Esteban Cambiasso celebrates scoring the winning goal for Leicester City in their Premier League game, which they won 2-1 against West Ham United. King Power Stadium, Leicester, April 2015.

A tribute to Esteban Cambiasso and his final stand with Leicester City

Esteban Cambiasso was never the obvious choice for an import who would thrive at a newly-promoted Premier League club, but he did all that and more in his year at Leicester City.

When Leicester City returned to the Premier League in 2014, there was little to suggest things would be much different to their relegation from the same division a decade earlier.

They might have won the Championship at a canter, but their summer signings weren’t the kind to fill people with tons of confidence.

Leo Ulloa and Tom Lawrence were brought in to boost the Foxes’ attack, but the most eye-catching deal was the one that saw Ulloa’s compatriot Esteban Cambiasso move to the East Midlands.

Cambiasso had never played in England before, and he hadn’t played anywhere that wasn’t Inter Milan for a full decade.

The Argentine played more than 400 games for Inter, and was on the books of the Italian club when he rounded off one of the finest ever World Cup team moves against Serbia & Montenegro in 2006.

Still, a defensive midfielder, who had turned 34 a couple of weeks before joining – was this really what Leicester needed? Could he really gel with a Nigel Pearson squad? As it turns out, the answer to both questions was a resounding ‘yes’.

A surprising impact

Cambiasso’s arrival was greeted with references to plenty of other out-of-the-blue arrivals, from Youri Djorkaeff’s Bolton stint to Attilio Lombardo joining Crystal Palace.

However, a lot of these were attack-minded players whose impact could be quantified far more easily than a man who was never picked for his scoring ability. Even if Cambiasso ended up thriving, it wouldn’t matter if the goals didn’t arrive from elsewhere.

It was strange, then, that his first goal arrived in the sort of game that couldn’t be more different from the sensible, solid football he had provided under Jose Mourinho en route to winning the Champions League with Inter.

Leicester and Manchester United had already exchanged five goals by the time Cambiasso pounced to turn the ball home after a Jamie Vardy miscontrol, but if there was ever any doubt about his commitment to his new club then that vanished the second you saw the passion that went into the celebration.

Cambiasso’s final tally of five goals was more than he managed in any of his final three Inter seasons, but none were more important than his strike against West Ham in March.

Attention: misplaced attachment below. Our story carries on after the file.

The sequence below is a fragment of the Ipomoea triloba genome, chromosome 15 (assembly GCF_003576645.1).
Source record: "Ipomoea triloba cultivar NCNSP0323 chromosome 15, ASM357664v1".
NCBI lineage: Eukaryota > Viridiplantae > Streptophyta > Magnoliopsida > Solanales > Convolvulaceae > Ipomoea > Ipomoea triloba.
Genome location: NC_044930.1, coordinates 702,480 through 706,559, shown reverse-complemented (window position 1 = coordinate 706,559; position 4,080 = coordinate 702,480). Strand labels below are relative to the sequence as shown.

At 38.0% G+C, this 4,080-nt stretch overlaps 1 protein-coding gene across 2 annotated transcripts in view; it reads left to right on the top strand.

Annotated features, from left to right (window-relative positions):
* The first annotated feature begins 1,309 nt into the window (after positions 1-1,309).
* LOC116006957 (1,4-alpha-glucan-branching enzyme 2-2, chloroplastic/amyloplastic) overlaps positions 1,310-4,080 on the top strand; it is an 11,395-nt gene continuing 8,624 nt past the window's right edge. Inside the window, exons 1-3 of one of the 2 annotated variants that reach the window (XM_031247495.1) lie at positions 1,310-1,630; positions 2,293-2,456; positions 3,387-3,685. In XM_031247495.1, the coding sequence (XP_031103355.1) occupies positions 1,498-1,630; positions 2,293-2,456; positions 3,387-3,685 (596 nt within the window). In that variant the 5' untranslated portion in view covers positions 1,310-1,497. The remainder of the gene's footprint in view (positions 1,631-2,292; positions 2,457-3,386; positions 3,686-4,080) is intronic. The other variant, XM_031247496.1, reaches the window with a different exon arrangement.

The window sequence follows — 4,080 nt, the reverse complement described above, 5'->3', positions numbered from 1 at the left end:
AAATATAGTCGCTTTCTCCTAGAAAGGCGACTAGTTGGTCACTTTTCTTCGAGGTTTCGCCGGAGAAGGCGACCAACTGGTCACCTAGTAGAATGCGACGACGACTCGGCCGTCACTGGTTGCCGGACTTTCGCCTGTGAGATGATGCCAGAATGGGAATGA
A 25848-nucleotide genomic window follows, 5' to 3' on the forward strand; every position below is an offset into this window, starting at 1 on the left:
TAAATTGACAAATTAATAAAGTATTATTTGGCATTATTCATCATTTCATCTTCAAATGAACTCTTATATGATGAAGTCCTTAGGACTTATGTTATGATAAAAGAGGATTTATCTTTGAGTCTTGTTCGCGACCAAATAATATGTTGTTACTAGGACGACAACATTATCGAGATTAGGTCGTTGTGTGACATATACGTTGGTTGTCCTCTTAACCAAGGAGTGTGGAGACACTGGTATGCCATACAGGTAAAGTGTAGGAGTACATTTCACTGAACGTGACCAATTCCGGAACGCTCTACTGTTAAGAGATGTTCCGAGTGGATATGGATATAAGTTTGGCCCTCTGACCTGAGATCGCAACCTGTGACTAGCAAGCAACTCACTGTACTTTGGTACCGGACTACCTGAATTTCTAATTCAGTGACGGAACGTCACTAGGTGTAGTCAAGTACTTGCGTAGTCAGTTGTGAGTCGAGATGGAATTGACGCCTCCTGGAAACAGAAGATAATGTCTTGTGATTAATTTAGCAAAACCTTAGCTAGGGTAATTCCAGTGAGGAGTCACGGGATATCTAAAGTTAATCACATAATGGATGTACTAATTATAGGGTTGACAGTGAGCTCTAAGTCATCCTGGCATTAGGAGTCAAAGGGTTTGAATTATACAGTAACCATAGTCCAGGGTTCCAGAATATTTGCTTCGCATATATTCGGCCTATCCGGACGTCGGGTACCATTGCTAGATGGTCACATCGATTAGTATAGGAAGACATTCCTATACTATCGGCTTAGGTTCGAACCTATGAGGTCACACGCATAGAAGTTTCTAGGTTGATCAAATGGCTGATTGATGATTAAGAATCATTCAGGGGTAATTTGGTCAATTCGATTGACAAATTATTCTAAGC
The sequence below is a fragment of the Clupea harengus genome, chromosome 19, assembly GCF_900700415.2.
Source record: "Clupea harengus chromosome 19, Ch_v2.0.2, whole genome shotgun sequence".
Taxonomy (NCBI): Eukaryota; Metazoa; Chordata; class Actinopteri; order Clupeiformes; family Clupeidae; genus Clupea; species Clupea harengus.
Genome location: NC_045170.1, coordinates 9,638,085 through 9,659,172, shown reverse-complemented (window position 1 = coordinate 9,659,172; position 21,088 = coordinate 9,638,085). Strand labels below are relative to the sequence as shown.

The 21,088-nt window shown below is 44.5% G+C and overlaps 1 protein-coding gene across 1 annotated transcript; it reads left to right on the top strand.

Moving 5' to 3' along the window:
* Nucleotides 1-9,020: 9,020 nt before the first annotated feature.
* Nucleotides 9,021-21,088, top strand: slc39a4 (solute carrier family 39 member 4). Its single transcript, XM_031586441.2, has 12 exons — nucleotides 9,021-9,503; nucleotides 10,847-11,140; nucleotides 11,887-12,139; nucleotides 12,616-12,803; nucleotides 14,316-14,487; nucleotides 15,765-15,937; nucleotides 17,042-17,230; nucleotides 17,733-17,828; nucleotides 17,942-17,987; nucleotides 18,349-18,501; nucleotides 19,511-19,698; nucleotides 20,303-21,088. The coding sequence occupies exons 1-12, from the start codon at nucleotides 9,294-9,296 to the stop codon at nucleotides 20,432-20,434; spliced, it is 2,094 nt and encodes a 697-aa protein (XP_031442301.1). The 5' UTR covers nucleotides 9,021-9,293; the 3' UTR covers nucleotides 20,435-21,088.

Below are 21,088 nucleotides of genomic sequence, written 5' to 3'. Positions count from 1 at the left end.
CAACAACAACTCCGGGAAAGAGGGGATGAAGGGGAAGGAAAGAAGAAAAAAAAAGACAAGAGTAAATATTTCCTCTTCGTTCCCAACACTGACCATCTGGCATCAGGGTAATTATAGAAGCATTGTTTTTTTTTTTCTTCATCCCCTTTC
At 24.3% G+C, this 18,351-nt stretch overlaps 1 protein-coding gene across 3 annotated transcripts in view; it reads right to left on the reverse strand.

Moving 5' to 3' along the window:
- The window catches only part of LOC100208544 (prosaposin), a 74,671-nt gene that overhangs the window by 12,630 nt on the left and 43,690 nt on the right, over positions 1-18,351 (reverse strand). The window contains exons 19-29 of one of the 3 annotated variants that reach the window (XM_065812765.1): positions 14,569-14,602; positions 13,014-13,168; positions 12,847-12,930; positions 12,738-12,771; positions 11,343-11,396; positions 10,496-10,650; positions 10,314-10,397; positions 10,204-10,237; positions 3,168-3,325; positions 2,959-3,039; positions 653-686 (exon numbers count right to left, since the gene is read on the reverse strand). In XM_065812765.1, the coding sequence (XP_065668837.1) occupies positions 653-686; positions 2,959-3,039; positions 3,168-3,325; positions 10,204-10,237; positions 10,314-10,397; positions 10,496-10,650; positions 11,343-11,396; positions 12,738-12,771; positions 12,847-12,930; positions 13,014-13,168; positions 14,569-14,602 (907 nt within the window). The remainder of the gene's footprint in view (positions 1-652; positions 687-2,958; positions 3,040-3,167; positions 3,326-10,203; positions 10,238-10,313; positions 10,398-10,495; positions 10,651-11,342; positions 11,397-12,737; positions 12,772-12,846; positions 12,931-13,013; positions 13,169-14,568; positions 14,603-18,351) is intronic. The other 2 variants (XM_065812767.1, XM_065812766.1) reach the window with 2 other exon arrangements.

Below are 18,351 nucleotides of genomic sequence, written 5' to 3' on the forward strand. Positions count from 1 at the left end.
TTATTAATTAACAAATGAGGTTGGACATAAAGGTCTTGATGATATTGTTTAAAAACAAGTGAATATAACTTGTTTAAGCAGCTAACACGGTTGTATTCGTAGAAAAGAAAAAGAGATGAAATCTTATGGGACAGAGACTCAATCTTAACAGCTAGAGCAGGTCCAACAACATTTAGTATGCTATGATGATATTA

Leicester had dropped seven points adrift of safety with a 4-3 defeat to Tottenham, and it could have been an excuse for some of their players to down tools after recognising an already tall order was on the verge of morphing into an insurmountable task.

Indeed, if you wanted to resort to cliche, the close-to-retirement South American with a Champions League title to his name would surely have been the hot favourite to decide this wasn’t for him. Yet Cambiasso was one of the main reasons the Foxes kept fighting.

Early in the game against the Hammers, he let fly with a belter of a left-footed shot so pure it felt as though it represented the way he sought to dig the team out of the hole it had got itself into.

It was if he was saying, ‘We don’t need to give up,’ looking at the way his compatriot Carlos Tevez helped wrest West Ham from a similar position after his own 4-3 loss to Spurs in 2007.

With one swing of the boot, he loudly told the Premier League, ‘No, I’m not done yet.’

“I think the most important trophy is that Leicester City play next season in the Premier League,” Cambiasso said upon receiving his Player of the Year award at the end of the season, having helped the club pick up 22 points in their last nine games to climb from last to 14th, staying up with a game to spare.

“I’m more of a team player than a star and I like the group trophies more than the individual trophies.”

He opted to turn down the option of a contract extension despite having, in his words, “lived one of the most important years of my career”.

Little did he know that, if he’d stuck around, the next year was poised to be even more special.

However, when Wes Morgan and his Leicester team-mates lifted the Premier League trophy in 2016, they’ll have known none of it would have been possible without Esteban Cambiasso giving them the platform to thrive.

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